Before I get to the food part, I would like to talk with you a little bit about Liver Detoxification.
Do you know what Liver Detoxification it? It is the biotransformation of a fat-soluble compound, which can not be excreted in urine or bile, to a water-soluble compound which can be easily excreted from your body.
Your liver is the most important organ in the body when it comes to keeping you healthy and getting rid of all sorts of toxins. It quietly engages in chemical detoxification processes every day to keep your body healthy and reduce the effects of toxins.
Some of the toxins are produced by your own body, i.e toxins from the gut, hormones and inflammatory chemicals such as histamine but most come from the environment.
A few examples are here:
Endogenous (from inside) toxins:
• The majority of toxins originate from the digestive system – the products and by-products of their digestion function
• Oxidative stress
• Mechanical problems – spinal alignment, nasal or intestinal obstruction
Exogenous (from environment) toxins:
• Lifestyle – smoking, alcohol
• Medications and drugs
• Foods – high sugar, trans-fatty acids, processed food
• Environmental – lead in pollution from traffic, chlorine and fluorine from water, insecticides, herbicides, solvents, metals, plastic…
• Biological inhalants – mould, pollen, algae..
• Radiation – television, computers
The liver’s main role in detoxification involves a three-step process, Phase 1, Phase 2 and Phase 3. If these phases are out of balance, then you become very sensitive to toxins and you health starts to suffer.
Here are just a few common signs and symptoms of suboptimal detoxification:
• Gastro-Intestinal – halitosis, bitter taste, bloating, fatty stools, constipation, diarrhoea,
intolerance to fatty foods, tender swollen liver, gallbladder problems…
• Immune – food allergies, skin issues, asthma, recurrent infections, adverse reactions or sensitivity to environmental chemicals, odours or nutritional supplements
• Hormonal – stress, infertility, PMS, being overweight, depression…
• Nervous system – headaches, dementia, poor memory and concentration, depression, anxiety or mood swings
• Recurrent headaches
• Muscle aches and weakness
• Paraesthesia and neuralgia
• Chronic fatigue and lethargy
Sol let’s talk about these phases of detoxification in a little bit more details.
Phase 1 of liver detoxification involves breaking down toxins so that they can be processed. Toxins are broken down into more reactive and toxic molecules which are ready for further metabolism by Phase 2 of liver detoxification.
If Phase 2 process is not working properly and the toxins are not further metabolised, they may cause damage to proteins, RNA and DNA in our cells, causing increased risk of disease, such as cancer, lupus, Parkinson’s disease, adverse drug responses and many others.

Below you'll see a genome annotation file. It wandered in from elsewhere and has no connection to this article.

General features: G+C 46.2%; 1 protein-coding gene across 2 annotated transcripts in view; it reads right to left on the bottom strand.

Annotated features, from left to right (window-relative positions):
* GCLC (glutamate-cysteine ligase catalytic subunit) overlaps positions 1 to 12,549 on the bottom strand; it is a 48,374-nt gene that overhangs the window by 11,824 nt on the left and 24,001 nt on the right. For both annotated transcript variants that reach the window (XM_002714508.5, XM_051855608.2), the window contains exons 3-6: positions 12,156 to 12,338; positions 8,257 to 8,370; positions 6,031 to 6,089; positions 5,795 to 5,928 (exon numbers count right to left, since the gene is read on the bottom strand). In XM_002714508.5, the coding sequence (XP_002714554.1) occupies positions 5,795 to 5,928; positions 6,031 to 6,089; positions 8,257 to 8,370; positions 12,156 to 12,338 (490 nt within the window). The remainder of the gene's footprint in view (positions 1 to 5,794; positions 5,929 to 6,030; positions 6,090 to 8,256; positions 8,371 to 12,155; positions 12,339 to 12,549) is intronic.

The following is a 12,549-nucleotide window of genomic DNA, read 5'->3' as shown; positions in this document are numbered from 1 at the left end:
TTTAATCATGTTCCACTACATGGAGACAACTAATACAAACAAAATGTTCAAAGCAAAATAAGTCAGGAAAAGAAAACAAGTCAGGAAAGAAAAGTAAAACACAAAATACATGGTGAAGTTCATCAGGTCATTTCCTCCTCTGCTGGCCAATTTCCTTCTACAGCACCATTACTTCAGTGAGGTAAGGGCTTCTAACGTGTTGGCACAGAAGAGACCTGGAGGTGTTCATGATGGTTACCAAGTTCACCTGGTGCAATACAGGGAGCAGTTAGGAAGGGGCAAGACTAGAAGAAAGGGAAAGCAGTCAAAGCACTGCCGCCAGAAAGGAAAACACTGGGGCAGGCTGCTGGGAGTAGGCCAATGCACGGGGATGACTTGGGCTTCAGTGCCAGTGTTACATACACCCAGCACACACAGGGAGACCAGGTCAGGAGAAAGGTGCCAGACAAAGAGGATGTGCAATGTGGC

Nutrients that mediate Phase 1 detoxification include turmeric, resveratrol and green tea among the others.
Phase 1 detoxification must be immediately followed by Phase 2 detoxification to avoid the build up of toxic metabolites in the body.
Phase 2 detoxification typically involves ‘conjugation’(or binding together). Conjugation is where various enzymes in the liver attach small chemicals to the toxin for easy excretion via the kidneys or
And what do we need to do in order for these Phase II enzymes to work properly?
There is a huge range of nutrients we need to ensure are present in the diet to be carrying out our day-to-day inner cleansing. Phase 2 liver detoxification can be supported by cruciferous vegetables, turmeric, green tea, resveratrol, rosemary, amino acids, B5, B6, B12 and folate.
Phase 3 detoxification involves the removal of toxins and excretion via the gut, liver (bile) and kidneys. This process can be supported with high water intake, intake of alkalising greens such as barley, wheat grass or spirulina.
So, today I have a very simple but powerful recipe which involves cruciferous vegetables which are so important for proper liver function. Cruciferous vegetables are also called Brassica vegetables and some of the most common brassicas include broccoli, Brussels sprouts, cabbage, cauliflower, swedes, and turnips, collard greens, cress, kale, kohlrabi, mustard, and bok choi.
Brassica vegetables provide high amounts of vitamin C and soluble fibre and contain multiple nutrients with potent anticancer properties. Boiling reduces the level of anticancer compounds, but steaming and stir frying do not result in significant loss.
Brassica vegetables are rich in indole-3-carbinol, a chemical which boosts DNA repair in cells and appears to block the growth of cancer cells. They are also a good source of carotenoids, with broccoli having especially high levels. Researchers at the University of California at Berkeley have recently discovered that a chemical called 3,3′-diindolylmethane in Brassica vegetables is a potent modulator of the immune response system with great antiviral, antibacterial and anticancer activity.
So, what was for my lunch today? A simple cruciferous vegetables stir fry which literally took me 5 minutes to prepare. I am not going to write a full recipe for it because this is something everyone can do very easily. Just ride your fridge and take a few vegetables – I had broccoli, cabbage, cauliflower and some red pepper and then stir fry it with some garlic, salt and pepper, you can also add some turmeric powder, cumin powder, or even curry powder.
Optionally you can add some grains (boiled beforehand), such as black rice ( in my case), quinoa, brown rice, buckwheat or amaranth. If you have any beans or lentil in your cupboard, that will do as well.
And as a last step you can throw in some pumpkin, sunflower or sesame seeds, I didn’t have any at this time but when I have them I always add for extra nutrients.